olliesgran Tue 16-Aug-11 12:28:44

All this reminds me of the culture shock I suffered when coming to live here from France nearly 40 yeas ago. It seemed to me even then that people relied too much on the "state" or school to parent their children. The cane was still used then, and I was shocked, not by the idea of corporal punishment as such, but by the fact that as a parent, I wouldn't be involved in sanctions imposed if my child misbehaved! I didn't have kids then, but I thought that if a child of mine misbehaved to the point where punishment was neeeded, I felt I should be informed and I should have been the one doig the punishing. My British friends didn't really understand what I meant! This is what would have happened back home. I was also shocked to learn that if a child causes damage by accident the parents have no legal obligation to take responsabilty for the damage, and as such, feels no moral obligation either. Back home, you don't have to prove malicious intent on the part of the child for parents to be responsible. All parents take on a "civil responsability" insurance anyway, to cover any damage caused by their child, even if caused accidentaly. It does bring it home that your kids are your responsability.

maxgran Tue 16-Aug-11 15:09:24

Many parents give up/give in because they cannot be bothered taking the time it may take to correct behaviour. If you keep returning a child to bed or the naughty step 10 times and then give in because the child persists- the child will learn it has to go through those steps 10 times before they win !

All of this takes time and patience and is like an endurance test - but if established when the child is very young it makes for a relatively peaceful future and more compliance later on.
Some children are more determined and stubborn than their parents and I think often its those parents who 'lose' the battles !

granmouse Wed 17-Aug-11 18:58:38

I am 67 and was never smacked as a child and didnt smack my children.I am impressed with my daughter and her husband's discipline methods with their boys [2 and 4].They start with;1]Dont do that!Then :2]Come here.Look at me.I asked you not to do that.This is your last warning.:3]Either sit on step,go to room or toy removed for set period of time [2 or 5 minutes for 'time-out' or up to half an hour for toy].
The boys are happy and polite and they have some lovely family times together.They are a pleasure to be with in company.
As for how to keep them on step-just keep putting them back-they get the message-its more fun to be good in that house anyway smile

olliesgran Wed 17-Aug-11 19:43:15

granmouse this is how it should be done and well done to your daughter and her husband! But it takes a lot of effort and time and unfortunately, some parents wont make the effort. Shouting "don't do that" is as far as they go, acting surprised when the child ignore them. Children have to know there are consequences to their "not complying". Your GCs have learnt this, thanks to their parents and everyone is much happier.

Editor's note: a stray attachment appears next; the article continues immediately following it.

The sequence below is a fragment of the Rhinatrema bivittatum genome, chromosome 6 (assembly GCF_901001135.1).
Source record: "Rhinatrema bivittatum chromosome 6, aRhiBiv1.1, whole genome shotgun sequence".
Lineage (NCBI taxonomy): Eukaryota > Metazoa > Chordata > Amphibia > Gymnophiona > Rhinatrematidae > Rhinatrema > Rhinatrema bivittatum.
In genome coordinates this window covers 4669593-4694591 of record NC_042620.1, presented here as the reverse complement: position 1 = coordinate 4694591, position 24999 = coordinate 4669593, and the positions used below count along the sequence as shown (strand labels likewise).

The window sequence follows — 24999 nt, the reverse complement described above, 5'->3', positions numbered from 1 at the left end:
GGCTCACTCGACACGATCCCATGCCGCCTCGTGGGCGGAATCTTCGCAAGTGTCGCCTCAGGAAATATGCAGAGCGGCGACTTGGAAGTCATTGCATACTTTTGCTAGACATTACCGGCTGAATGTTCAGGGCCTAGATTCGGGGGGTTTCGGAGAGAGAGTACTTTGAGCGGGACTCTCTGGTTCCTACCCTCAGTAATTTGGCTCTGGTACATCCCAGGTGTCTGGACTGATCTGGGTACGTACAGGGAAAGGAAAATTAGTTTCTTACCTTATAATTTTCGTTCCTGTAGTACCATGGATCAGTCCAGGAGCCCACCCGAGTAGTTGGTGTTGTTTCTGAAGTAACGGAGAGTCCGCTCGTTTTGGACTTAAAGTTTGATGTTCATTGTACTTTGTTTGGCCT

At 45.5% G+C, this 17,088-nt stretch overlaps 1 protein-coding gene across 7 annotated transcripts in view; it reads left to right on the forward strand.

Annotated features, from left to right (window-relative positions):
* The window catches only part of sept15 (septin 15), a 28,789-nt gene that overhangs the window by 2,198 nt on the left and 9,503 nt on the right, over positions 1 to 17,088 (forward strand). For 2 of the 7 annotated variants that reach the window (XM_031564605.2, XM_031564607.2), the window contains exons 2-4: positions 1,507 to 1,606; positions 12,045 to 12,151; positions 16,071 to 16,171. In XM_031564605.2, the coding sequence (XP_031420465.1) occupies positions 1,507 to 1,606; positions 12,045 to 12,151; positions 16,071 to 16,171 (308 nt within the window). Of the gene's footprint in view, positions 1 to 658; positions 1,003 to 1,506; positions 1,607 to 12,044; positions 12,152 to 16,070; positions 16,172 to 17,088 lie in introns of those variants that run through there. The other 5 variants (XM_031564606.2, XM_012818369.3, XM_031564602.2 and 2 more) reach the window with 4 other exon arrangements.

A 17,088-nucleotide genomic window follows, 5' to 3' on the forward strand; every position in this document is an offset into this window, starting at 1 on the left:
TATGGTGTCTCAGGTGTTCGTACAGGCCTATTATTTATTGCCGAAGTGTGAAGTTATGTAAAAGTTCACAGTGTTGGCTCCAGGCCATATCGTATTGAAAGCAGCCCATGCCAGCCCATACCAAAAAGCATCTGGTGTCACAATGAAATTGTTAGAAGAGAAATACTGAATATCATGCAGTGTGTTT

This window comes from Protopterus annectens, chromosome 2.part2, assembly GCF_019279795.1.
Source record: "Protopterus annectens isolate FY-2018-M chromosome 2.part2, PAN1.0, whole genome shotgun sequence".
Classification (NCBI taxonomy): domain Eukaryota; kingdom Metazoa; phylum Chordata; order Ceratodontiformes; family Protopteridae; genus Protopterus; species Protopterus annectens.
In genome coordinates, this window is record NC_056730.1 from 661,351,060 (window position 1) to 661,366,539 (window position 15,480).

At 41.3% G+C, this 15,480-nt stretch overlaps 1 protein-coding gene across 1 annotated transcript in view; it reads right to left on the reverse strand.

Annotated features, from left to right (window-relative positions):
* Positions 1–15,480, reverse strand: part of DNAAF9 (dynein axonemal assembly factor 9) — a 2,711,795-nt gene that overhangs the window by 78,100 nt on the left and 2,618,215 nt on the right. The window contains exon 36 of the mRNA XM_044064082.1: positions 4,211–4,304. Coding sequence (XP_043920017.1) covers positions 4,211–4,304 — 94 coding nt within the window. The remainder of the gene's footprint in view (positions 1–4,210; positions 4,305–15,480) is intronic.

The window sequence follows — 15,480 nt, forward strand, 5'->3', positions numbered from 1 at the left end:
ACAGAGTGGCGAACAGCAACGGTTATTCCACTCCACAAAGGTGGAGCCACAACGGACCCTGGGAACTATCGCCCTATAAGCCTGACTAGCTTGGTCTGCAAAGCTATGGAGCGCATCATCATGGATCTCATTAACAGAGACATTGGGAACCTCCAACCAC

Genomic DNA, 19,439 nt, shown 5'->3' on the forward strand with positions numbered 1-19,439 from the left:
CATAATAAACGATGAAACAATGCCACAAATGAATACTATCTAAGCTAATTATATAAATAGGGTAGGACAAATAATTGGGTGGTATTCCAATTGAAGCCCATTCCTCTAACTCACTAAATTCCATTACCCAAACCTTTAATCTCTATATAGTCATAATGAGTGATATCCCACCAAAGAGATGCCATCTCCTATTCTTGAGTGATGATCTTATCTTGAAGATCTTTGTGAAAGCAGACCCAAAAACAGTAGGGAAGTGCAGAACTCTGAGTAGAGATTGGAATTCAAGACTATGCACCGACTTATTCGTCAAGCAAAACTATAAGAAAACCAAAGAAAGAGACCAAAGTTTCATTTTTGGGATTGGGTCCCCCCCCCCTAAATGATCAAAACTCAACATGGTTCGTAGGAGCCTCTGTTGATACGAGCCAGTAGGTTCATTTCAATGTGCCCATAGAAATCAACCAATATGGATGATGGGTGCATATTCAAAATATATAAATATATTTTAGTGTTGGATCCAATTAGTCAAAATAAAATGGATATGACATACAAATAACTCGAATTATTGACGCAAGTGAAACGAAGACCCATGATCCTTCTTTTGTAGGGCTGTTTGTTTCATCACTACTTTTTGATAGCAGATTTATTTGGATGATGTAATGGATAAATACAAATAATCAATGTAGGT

nanapug Sun 21-Aug-11 13:50:51

One of my DD's friends complains that her little girl wets her bed and always ends up in bed with her. However why can't she see that the child probably wets her bed on purpose so she can get in to her parent's bed. She is such a soft mum her children walk all over her and she can't see it.

Annobel Sun 21-Aug-11 14:02:11

The child's bedwetting isn't necessarily deliberate, nanapug. You don't say how old the girl is. When my DSs were starting to go through the night, we always picked them up for a wee before we went to bed and one of my GSs needed the same solution, though the others have been dry all night from the word go.

nanapug Sun 21-Aug-11 19:02:17

I am pretty sure this is deliberateAnnobel as she is nearly five and a very manipulative child. Sadly the mum's parenting skills are not good and they are not a happy family as a result. So much so, my DD no longer enjoys getting together with them. It is not a good experience sad Very sad....

mugnanny Thu 05-Jan-12 13:46:48

My Daughter took her 7 year old to school first day of new year. Heard a mother say to her child and anyone else listening Our new years resolution is to EAT SMOKE AND DRINK as much as we can, the child said I don't want to smoke, the mother replied "DO AS YOU ARE TOLD YOU WILL EAT SMOKE AND DRINK LIKE THE REST OF US " Only the language was interspersed with several 4 letter words. Nobody said anything but of course they should have, We live in fear now that the lunatics have taken over the assylum. How can we complain about childrens behaviour with parents like that. But then their grandparents are from our era and they must be responsible for the parents of today.

ninathenana Sat 07-Jan-12 17:43:57


I do use please when telling my DG No but I think the tone is important.

Rather than "stop that please" he gets "Don't do that please !" But I will dispense with the niceties if he persists grin

Carol Sat 07-Jan-12 18:06:35

Me too, nina. They get a 'please' the first time, but if they ignore it, I say 'I don't want you to do that' or 'we don't behave like that in my house.' If that's ignored, it's time out elsewhere in the house and they come back to apologise. Consistency is needed so they know.